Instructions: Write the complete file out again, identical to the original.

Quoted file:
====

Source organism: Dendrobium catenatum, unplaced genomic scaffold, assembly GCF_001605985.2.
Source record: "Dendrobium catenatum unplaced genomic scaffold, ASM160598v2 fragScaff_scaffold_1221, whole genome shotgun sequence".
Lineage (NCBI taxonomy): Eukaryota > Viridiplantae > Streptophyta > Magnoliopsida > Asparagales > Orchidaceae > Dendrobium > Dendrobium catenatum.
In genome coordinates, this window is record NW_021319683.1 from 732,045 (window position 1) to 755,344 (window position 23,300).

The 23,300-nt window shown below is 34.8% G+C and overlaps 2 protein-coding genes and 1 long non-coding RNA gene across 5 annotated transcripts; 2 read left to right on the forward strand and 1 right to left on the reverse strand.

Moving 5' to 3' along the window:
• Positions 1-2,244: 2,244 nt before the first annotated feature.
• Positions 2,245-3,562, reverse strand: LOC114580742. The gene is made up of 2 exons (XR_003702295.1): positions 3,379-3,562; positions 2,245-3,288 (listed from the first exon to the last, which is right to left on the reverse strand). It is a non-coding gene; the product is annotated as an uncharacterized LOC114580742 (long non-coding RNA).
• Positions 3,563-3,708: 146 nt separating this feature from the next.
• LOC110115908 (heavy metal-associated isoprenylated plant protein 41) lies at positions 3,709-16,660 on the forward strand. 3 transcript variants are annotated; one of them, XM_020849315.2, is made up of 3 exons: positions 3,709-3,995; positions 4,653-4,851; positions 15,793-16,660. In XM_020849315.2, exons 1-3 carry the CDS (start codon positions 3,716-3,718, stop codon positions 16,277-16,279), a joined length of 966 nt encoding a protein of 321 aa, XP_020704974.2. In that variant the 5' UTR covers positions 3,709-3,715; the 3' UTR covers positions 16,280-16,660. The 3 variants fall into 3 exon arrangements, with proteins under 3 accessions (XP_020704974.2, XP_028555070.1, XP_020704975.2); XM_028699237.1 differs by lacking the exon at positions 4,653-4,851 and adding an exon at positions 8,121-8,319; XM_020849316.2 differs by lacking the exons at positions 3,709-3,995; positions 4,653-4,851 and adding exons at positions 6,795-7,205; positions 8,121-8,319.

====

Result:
Source organism: Dendrobium catenatum, unplaced genomic scaffold, assembly GCF_001605985.2.
Source record: "Dendrobium catenatum unplaced genomic scaffold, ASM160598v2 fragScaff_scaffold_1221, whole genome shotgun sequence".
Lineage (NCBI taxonomy): Eukaryota > Viridiplantae > Streptophyta > Magnoliopsida > Asparagales > Orchidaceae > Dendrobium > Dendrobium catenatum.
In genome coordinates, this window is record NW_021319683.1 from 732,045 (window position 1) to 755,344 (window position 23,300).

The 23,300-nt window shown below is 34.8% G+C and overlaps 2 protein-coding genes and 1 long non-coding RNA gene across 5 annotated transcripts; 2 read left to right on the forward strand and 1 right to left on the reverse strand.

Moving 5' to 3' along the window:
• Positions 1-2,244: 2,244 nt before the first annotated feature.
• Positions 2,245-3,562, reverse strand: LOC114580742. The gene is made up of 2 exons (XR_003702295.1): positions 3,379-3,562; positions 2,245-3,288 (listed from the first exon to the last, which is right to left on the reverse strand). It is a non-coding gene; the product is annotated as an uncharacterized LOC114580742 (long non-coding RNA).
• Positions 3,563-3,708: 146 nt separating this feature from the next.
• LOC110115908 (heavy metal-associated isoprenylated plant protein 41) lies at positions 3,709-16,660 on the forward strand. 3 transcript variants are annotated; one of them, XM_020849315.2, is made up of 3 exons: positions 3,709-3,995; positions 4,653-4,851; positions 15,793-16,660. In XM_020849315.2, exons 1-3 carry the CDS (start codon positions 3,716-3,718, stop codon positions 16,277-16,279), a joined length of 966 nt encoding a protein of 321 aa, XP_020704974.2. In that variant the 5' UTR covers positions 3,709-3,715; the 3' UTR covers positions 16,280-16,660. The 3 variants fall into 3 exon arrangements, with proteins under 3 accessions (XP_020704974.2, XP_028555070.1, XP_020704975.2); XM_028699237.1 differs by lacking the exon at positions 4,653-4,851 and adding an exon at positions 8,121-8,319; XM_020849316.2 differs by lacking the exons at positions 3,709-3,995; positions 4,653-4,851 and adding exons at positions 6,795-7,205; positions 8,121-8,319.